This monograph (not really a textbook, although there are minimal exercises at the end of each chapter) is aimed at professionals in business, government, or other professions who might be thrust into a data mining/statistical analysis project with no knowledge of the field. The writing is very mathematically at a very low level, so the book should be accessible to all its intended readers. The intent seems mostly to make readers conversant with what might be involved in such a project, rather than make them technical experts.
The organization of the book mirrors the steps one should take in such a project: problem definition, preparation of data, constructing tables and graphs, doing statistics, grouping observations into like clusters and forming associative rules, making predictions (via models, neural nets, etc) and finally producing a report or other such deliverable and implementing recommendations. At each step, an overview of what might be undertaken is presented, not an exhaustive catalog of all possible analyses. The details of data cleaning (for example), which is acknowledged to be “one of the most time-consuming parts of a data analysis,” are mercifully left to the experts — technical (IT types) and those with specific subject matter expertise to make necessary judgments.
The biggest strength of the book is a good description of the logic behind such complex topics as cluster analysis, decision/classification and regression trees and neural networks, easily accessible to a nontechnician. The targeted “manager” will understand the basic concept, while details are left to the experts.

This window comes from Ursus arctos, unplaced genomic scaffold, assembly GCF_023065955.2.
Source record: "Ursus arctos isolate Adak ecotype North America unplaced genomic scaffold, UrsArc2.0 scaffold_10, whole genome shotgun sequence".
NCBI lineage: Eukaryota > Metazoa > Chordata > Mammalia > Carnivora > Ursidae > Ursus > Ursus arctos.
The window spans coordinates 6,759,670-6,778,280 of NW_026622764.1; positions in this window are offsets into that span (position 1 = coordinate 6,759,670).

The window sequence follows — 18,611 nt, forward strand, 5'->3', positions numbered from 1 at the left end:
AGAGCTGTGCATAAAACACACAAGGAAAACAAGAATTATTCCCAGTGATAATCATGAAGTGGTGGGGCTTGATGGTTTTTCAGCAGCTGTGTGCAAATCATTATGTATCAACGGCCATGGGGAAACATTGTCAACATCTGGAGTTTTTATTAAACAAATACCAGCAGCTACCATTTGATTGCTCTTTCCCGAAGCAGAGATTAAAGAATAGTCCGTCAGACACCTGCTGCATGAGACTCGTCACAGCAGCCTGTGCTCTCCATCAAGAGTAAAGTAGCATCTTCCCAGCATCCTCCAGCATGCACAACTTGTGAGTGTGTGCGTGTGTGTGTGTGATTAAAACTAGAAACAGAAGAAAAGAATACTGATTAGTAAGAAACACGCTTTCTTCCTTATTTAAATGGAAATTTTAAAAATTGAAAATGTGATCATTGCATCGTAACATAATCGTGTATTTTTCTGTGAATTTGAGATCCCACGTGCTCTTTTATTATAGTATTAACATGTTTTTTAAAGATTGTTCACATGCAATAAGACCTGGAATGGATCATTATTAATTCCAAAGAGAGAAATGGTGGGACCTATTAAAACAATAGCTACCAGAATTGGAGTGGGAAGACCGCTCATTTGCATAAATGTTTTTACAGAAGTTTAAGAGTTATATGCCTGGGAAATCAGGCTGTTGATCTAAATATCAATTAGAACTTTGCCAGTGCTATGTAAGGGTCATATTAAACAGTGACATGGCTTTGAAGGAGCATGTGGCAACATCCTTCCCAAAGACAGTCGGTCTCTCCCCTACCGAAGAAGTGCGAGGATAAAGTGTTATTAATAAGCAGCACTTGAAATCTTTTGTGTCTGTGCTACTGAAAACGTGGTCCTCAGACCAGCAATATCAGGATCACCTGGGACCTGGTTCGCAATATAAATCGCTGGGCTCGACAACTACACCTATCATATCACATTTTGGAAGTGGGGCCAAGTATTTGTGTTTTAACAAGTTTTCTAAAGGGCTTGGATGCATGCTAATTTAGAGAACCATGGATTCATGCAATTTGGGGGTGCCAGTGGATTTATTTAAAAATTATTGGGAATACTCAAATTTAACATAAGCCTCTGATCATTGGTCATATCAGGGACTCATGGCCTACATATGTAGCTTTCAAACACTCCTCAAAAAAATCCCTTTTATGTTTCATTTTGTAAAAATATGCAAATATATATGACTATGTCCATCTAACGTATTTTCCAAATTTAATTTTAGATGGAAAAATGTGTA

There are some errors and some (to this reviewer major) omissions in the text, however. While discussing t-tests for comparing two means, the author describes only the pooled test. While probably correct for his example, this is against current wisdom — with technology, it’s safer to always use the unpooled test. He states that the hypotheses in an analysis of variance are that the sample means are/are not equal (the test concerns the population means). He also states (p.92) that if “r is around 0 then there appears to be little or no relationship between the variables.” This last statement gives rise to much bad statistics — a correlation around 0 simply means there is little or no linear relationship between the variables. One must always plot the data; many curved relationships give correlations around 0. In fact, he examines a linear correlation for variables that exhibit a definite curved relationship.
Now to the major omissions. While correctly stating that a chi-squared test of association does not tell you what sort of relationship might be present, he fails to go back to the table and examine the contributions to the statistic and the expected values; these do give a clear indication of the relationship. The author focuses solely on simple linear regression (or transforming data to linearize it); in most data mining situations, the focus will be on building a multiple regression model, perhaps some form of logistic regression or other categorical model, etc.
Lastly, some of his references (Agresti for categorical data analysis, Kleinbaum et al for applied regression analysis, for example) will be inaccessible to the target audience.
Patricia Humphrey is an Associate Professor of Statistics in the Department of Mathematical Sciences at Georgia Southern University. She has been a member of Project NExT-SE since 1998, and has served as a co-leader for Section NExT for several years. She is Chair-Elect of the SIGMAA-StatEd for 2007. She is the author of several ancillary technology manuals for introductory statistics.